In 1995, while selling ads for Newsweek, I had a meeting with Paul Pappageorge, a brand manager at Apple. At that time, everyone in the business world was clicking through windows on PCs, while Apple owned the education market.
As I made the turn towards “1 Infinite Loop,” it was the first time I saw a company with a campus. It was the first time I heard an employee talk about his company’s product as if it were his own child. It was the first time I heard someone working at a company sound like they were part of a movement. I knew right then Apple was going to become Apple — and, nope, I didn’t buy the stock.
In 2001, as the dot-com bust dust was settling, I sat in my broker’s office and watched his “told you so” smirk convince me to dump everything to save face. I told him I wanted to hold onto Healtheon (WebMD) and Amazon. He told me I didn’t. Of course I listened to him.
In 2006, an executive at a traditional publishing behemoth asked me, if money was no object, which company they should acquire. I said “LinkedIn.” Didn’t buy that stock, either.
No one will confuse me with Brian Wieser or Peter Stabler, but I can pick successful digital media companies because I live in this space and understand how ads get sold day-to-day and quarter-to-quarter. The company I totally swung and missed on, however, was Facebook.
I thought Facebook would be another new media company set on taking good old TV dollars away from the networks, only to come up short. I thought big brand advertisers would love the idea of advertising on Facebook, but not the execution. I also figured once teenage users started bailing on Facebook because their moms showed up, the company and the stock would fizzle.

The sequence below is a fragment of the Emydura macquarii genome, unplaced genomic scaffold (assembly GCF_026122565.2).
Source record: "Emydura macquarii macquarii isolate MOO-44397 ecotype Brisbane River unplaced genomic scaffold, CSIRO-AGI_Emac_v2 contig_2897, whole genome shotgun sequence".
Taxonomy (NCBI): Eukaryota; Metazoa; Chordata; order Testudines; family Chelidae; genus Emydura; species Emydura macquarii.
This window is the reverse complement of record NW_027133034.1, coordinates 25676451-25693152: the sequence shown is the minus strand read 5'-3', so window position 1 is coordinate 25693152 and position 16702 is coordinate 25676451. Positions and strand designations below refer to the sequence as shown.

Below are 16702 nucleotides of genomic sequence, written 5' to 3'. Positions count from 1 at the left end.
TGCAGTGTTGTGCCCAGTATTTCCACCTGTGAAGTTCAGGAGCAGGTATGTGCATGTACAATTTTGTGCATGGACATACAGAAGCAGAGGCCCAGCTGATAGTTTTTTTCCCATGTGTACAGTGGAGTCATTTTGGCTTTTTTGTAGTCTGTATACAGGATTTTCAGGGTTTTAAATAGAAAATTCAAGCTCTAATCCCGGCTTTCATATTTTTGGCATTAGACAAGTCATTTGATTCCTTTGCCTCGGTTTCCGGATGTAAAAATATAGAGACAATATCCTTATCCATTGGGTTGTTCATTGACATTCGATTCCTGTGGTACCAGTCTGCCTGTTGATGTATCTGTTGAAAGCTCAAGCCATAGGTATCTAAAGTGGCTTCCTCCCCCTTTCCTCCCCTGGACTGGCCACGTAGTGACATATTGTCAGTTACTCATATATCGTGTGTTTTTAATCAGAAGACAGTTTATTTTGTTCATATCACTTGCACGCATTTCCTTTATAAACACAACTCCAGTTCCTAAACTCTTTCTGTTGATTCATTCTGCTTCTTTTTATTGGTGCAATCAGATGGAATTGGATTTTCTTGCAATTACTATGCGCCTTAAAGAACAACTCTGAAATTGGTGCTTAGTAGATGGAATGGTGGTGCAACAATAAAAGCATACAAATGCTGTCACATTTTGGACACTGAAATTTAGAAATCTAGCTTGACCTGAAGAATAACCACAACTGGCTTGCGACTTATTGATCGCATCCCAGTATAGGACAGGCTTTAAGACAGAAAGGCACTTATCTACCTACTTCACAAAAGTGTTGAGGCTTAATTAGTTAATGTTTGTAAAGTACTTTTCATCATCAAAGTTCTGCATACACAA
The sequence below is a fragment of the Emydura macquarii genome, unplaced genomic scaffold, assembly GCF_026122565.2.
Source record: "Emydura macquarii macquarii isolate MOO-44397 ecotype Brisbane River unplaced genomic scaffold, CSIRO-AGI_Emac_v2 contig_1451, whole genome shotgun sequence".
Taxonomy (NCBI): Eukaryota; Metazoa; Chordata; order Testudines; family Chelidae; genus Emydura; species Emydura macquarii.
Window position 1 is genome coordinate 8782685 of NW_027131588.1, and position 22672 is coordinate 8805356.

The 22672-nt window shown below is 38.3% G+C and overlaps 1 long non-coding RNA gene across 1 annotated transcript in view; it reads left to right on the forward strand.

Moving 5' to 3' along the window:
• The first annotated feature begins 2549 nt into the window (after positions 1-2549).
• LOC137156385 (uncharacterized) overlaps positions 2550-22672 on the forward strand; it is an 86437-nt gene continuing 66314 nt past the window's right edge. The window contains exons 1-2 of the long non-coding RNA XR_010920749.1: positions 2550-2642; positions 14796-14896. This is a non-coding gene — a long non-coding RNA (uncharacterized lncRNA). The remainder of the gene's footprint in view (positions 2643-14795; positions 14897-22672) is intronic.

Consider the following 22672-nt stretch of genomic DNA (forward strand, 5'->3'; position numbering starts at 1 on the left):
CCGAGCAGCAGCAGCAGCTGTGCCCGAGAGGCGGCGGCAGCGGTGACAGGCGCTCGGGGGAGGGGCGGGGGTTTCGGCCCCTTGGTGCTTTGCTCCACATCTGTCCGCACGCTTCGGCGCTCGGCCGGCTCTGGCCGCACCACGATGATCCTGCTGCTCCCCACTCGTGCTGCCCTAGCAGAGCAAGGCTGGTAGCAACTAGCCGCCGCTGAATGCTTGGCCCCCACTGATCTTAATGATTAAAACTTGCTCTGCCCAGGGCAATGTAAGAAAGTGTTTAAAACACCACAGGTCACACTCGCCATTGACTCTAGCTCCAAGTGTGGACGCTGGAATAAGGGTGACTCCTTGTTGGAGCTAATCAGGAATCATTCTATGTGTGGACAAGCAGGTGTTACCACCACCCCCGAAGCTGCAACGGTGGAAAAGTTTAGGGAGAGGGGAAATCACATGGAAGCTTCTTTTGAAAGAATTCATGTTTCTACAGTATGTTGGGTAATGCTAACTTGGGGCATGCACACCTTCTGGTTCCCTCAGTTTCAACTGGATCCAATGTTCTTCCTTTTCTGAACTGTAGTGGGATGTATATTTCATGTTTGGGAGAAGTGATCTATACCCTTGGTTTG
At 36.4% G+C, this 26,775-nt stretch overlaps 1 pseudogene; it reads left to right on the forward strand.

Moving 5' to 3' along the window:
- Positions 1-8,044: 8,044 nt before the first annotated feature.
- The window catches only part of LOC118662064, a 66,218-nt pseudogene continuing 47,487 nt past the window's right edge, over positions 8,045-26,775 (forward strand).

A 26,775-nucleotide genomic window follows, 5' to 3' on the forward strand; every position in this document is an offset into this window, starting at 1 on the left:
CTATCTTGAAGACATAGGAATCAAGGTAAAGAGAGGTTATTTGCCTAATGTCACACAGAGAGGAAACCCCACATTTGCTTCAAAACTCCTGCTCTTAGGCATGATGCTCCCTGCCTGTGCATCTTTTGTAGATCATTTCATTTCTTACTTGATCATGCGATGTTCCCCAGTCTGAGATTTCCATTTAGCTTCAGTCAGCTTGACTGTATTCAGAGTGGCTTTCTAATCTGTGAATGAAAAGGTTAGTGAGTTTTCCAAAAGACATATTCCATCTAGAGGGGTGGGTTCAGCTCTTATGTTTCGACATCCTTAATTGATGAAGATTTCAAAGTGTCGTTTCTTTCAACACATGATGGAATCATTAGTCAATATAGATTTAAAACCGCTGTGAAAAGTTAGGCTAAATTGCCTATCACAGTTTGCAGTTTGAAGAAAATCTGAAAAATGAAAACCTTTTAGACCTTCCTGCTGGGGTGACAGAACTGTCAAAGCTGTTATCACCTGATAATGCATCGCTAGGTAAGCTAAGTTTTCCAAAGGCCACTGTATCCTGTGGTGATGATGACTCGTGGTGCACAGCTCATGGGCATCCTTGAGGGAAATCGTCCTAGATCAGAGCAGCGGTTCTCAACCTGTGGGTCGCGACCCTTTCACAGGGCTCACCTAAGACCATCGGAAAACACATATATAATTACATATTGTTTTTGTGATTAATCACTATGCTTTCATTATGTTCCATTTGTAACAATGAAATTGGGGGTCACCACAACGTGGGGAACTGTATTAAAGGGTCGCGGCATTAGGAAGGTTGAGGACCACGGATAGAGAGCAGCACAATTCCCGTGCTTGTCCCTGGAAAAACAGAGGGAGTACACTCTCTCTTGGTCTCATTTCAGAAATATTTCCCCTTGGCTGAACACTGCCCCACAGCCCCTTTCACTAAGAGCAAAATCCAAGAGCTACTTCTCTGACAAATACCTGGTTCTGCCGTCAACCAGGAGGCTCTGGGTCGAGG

What I didn’t see was Facebook’s play for ad dollars from the small businesses that have fueled Google’s success. In a good business year for a magazine, a consumer title may carry 300 different advertisers in a year. Facebook has over 2 million.
Your local landscaper, salon and deli, as well as thousands of online-only entities, use Facebook as an interactive storefront. They are on Facebook every day publishing updates on their product or service while responding directly to customer comments. That’s what I missed and the key to Facebook’s success: The people buying Facebook advertising are constantly on Facebook.
The reports they see telling them their ads are “working” validate what they see with their own eyes when they see their own ads. They feel they have arrived as a business when that happens.
The same reason why Facebook is succeeding is why Twitter is struggling. Small-business advertisers don’t use Twitter, so ads on Twitter appear less valuable to them. Then consider that the effective cost per click for Twitter ads is much higher than search ads on Google, and you can see why Twitter is the odd man out for small-business advertisers.
If Facebook’s 2 million advertisers ever averaged $2,000 a month in ad spending, FB would earn $48 billion dollars a year. If Facebook ever created a TV-like commercial users agreed to watch once a day to use the site, it would have the reach of 10 Super Bowls every day of the year to sell to national brand advertisers.
I don’t visit Facebook. I stopped cold turkey in May and have not looked back. I won’t buy Facebook’s stock either — but for those who do play the ponies, the upside to Facebook’s revenue continues to climb.